I would seek professional help as soon as possible. If he’s on testosterone it could have something to do with the destructive behavior. I’m trans but was born with excess testosterone, I’m female with a male body and my emotions and stress at one time went out of control and my dad had to withold me so I wouldn’t hurt anyone. My trans therapist said that since my brain is hormonally female and I have a lot if testosterone it could be a dangerous thing since females are more emotional. If he’s not on testosterone then it’s spiritual and he needs spiritual counseling.

      June 20, 2016
  12. Raven. #

    Always seek help when it comes to gender dysphoria. Never take it for granted. What we go through as children is brutal. We need help with sorting out our thoughts and feelings. Understanding why we behave the way we do. At such a young age it is so crucial. Our brains and bodies are changing. We are beginning the stages of the rest of our life.

    Never take any act of violence for granted from any child. Never think it will just go away. It is an act of frustration or inner conflict. Seek professional help.

    This does not mean your child is bad or the gender dysphoria is wrong. It just means they are struggling and need to get the right help. Such help can be beneficial to every one. Family can learn what the motivating factors are behind the aggression. Know how to deal with it.

    Psychiatric medications are not always the answer. However, they can help. But be mindful they should never be used to fix a problem. Just help with symptoms.

    If medications are suggested, they should only be considered a temporary means to help with treatment. I think over the long period they could cause more problems than good.

    Proper therapy and support along with a good support network, is helpful, Never expect a fix over night. This is a complex human being with a major conflict in their mind and body. This doesn’t sort itself out right away. It takes time and lots of hard work. Your child is really smart. More than you may know. Think about that. What if you could not relate to the world?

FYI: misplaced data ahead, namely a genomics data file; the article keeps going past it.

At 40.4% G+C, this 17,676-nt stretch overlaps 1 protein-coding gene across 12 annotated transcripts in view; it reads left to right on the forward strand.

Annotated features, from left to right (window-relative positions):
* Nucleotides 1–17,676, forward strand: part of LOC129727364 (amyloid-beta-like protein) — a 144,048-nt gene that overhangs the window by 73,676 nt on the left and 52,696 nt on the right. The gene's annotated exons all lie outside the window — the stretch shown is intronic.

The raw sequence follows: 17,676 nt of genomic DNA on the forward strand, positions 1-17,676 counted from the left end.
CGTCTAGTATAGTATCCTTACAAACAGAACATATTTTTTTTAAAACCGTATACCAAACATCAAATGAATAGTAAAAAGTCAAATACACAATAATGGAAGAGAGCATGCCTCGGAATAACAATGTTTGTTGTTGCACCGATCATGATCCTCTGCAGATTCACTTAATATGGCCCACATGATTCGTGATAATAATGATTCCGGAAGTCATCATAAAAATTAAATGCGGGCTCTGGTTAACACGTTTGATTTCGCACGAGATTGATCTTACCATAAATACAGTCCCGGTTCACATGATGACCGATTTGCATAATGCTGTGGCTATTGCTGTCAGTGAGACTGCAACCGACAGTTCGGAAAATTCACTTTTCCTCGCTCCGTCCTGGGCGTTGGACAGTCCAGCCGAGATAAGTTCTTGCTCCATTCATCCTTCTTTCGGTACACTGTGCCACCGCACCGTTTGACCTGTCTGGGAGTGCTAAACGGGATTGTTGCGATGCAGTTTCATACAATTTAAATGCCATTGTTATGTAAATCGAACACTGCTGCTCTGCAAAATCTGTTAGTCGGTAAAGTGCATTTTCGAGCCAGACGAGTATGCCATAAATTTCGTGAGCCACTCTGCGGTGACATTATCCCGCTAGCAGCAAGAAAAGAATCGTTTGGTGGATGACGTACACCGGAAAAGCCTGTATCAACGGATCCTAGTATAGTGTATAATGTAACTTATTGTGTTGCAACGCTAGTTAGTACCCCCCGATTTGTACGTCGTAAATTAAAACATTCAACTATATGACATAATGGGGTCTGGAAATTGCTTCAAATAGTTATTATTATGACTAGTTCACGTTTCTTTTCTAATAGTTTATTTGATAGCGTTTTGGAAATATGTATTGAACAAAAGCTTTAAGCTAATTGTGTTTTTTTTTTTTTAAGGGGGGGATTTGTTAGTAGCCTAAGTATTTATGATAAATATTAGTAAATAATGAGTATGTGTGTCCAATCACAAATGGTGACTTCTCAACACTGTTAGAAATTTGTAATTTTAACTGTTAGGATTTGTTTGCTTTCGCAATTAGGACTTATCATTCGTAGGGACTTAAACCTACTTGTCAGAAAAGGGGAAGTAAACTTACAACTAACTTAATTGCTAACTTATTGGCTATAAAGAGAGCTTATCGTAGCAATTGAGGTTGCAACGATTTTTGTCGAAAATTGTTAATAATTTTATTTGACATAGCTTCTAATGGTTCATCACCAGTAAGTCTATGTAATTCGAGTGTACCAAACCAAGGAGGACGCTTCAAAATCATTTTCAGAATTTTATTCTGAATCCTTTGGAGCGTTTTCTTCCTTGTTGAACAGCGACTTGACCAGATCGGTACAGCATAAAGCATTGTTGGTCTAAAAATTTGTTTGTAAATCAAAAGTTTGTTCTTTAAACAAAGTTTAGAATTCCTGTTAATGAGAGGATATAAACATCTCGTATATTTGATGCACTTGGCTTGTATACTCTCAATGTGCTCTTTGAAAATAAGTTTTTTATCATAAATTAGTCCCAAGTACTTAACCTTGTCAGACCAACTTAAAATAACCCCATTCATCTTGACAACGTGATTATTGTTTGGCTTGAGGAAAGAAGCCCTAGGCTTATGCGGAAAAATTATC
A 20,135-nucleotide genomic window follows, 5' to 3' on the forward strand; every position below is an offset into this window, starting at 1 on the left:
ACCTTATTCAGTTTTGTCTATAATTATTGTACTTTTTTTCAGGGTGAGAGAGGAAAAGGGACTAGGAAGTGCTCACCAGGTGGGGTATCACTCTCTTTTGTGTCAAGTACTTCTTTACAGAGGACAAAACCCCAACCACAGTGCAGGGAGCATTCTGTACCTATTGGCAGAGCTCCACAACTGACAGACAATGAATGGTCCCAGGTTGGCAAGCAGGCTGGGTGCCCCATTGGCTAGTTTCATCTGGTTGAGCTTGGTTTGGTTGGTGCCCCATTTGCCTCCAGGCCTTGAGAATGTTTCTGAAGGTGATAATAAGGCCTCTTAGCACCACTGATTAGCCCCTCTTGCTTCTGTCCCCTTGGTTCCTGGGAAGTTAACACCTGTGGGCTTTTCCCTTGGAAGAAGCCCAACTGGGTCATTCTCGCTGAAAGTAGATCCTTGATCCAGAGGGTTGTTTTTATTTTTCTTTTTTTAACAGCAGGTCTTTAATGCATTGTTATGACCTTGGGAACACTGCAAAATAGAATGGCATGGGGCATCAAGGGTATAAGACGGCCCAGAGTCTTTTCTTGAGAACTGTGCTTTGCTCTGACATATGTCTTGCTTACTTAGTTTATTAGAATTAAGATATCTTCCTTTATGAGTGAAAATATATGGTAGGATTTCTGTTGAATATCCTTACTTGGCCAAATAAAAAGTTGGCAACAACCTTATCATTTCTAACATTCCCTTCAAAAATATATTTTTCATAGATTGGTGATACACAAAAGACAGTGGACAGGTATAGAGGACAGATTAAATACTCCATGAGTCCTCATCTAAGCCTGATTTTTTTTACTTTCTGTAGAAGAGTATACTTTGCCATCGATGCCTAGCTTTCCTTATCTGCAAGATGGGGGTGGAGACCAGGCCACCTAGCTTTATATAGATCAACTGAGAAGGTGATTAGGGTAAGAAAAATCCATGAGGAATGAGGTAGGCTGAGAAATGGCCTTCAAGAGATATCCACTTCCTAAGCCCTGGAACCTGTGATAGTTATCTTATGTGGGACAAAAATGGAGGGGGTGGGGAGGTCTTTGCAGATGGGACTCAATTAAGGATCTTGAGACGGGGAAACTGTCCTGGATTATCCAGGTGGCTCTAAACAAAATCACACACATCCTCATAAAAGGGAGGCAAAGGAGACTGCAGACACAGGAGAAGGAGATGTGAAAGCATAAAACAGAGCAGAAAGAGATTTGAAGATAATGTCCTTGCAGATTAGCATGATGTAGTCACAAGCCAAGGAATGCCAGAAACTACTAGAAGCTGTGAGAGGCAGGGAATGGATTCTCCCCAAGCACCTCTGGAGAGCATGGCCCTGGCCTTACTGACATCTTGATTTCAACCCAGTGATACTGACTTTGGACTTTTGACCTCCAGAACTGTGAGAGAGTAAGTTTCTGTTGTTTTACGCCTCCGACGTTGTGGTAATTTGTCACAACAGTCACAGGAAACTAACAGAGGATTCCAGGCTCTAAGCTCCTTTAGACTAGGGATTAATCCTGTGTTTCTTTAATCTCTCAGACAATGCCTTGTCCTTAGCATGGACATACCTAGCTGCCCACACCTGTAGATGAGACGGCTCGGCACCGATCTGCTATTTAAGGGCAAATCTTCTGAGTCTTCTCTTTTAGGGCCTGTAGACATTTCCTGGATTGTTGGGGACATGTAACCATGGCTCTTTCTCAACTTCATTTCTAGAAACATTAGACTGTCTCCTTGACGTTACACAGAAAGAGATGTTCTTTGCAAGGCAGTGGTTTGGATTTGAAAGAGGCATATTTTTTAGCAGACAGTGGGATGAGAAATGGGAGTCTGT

Some how your child will find a way. They just need to know they are loved, even when they are angry or frustrated with their body. After all how would you feel if you were born into a prison?

    I am trans. I am gender dysphoric. I will always be this way. I had no support as a child. I grew up with alcoholics. I was raped and abused. I am still here! Your child has his family! He has way more support than I did! I envy him for having support. I think that you reached out here is wonderful and reflects your qualities as a parent. Good job!

    April 5, 2016
    • Hi Raven, thanks so very much for this. Your experience so aligns with my own. I had a hectic childhood, abused, miserable and lonely. My father and family wanted me to ‘man up’ and did everything they could including sending me to an all male boarding school, forced me into the army. I was seriously abused by my elder brother. I attempted suicide a few times. I was more than scared to come out, I was terrified. When I did muster the courage my wife, family and friends did their best to accept me but honestly the conversation just died then. Now I transition but only with support from my doctor, psychiatrist and endocrinologist. The emotional scars of my childhood still haunt me and make me so frightened of abuse. When I was young there was no understanding or acceptance of transgender people but happily it is coming out in the open now.

      July 23, 2016
  13. Chris #

    I liked how you described the current issues with transgendered people. I have this issue and was born in 1969. I would like to see more information about the emotional effects of those who did not benefit from the awareness and treatments trans people have today. I am transitioning now but wonder what long term emotional issues may stem from the lack of information and treatments when I was struggling as a child/teen.

    April 21, 2016
  14. Juliet #

    Dear ones with our gender difficulties. This seems more like an opinion than a reply. I hope my position has not hurt anyone’s feelings.
    We may consider this from both ends of one’s evolution.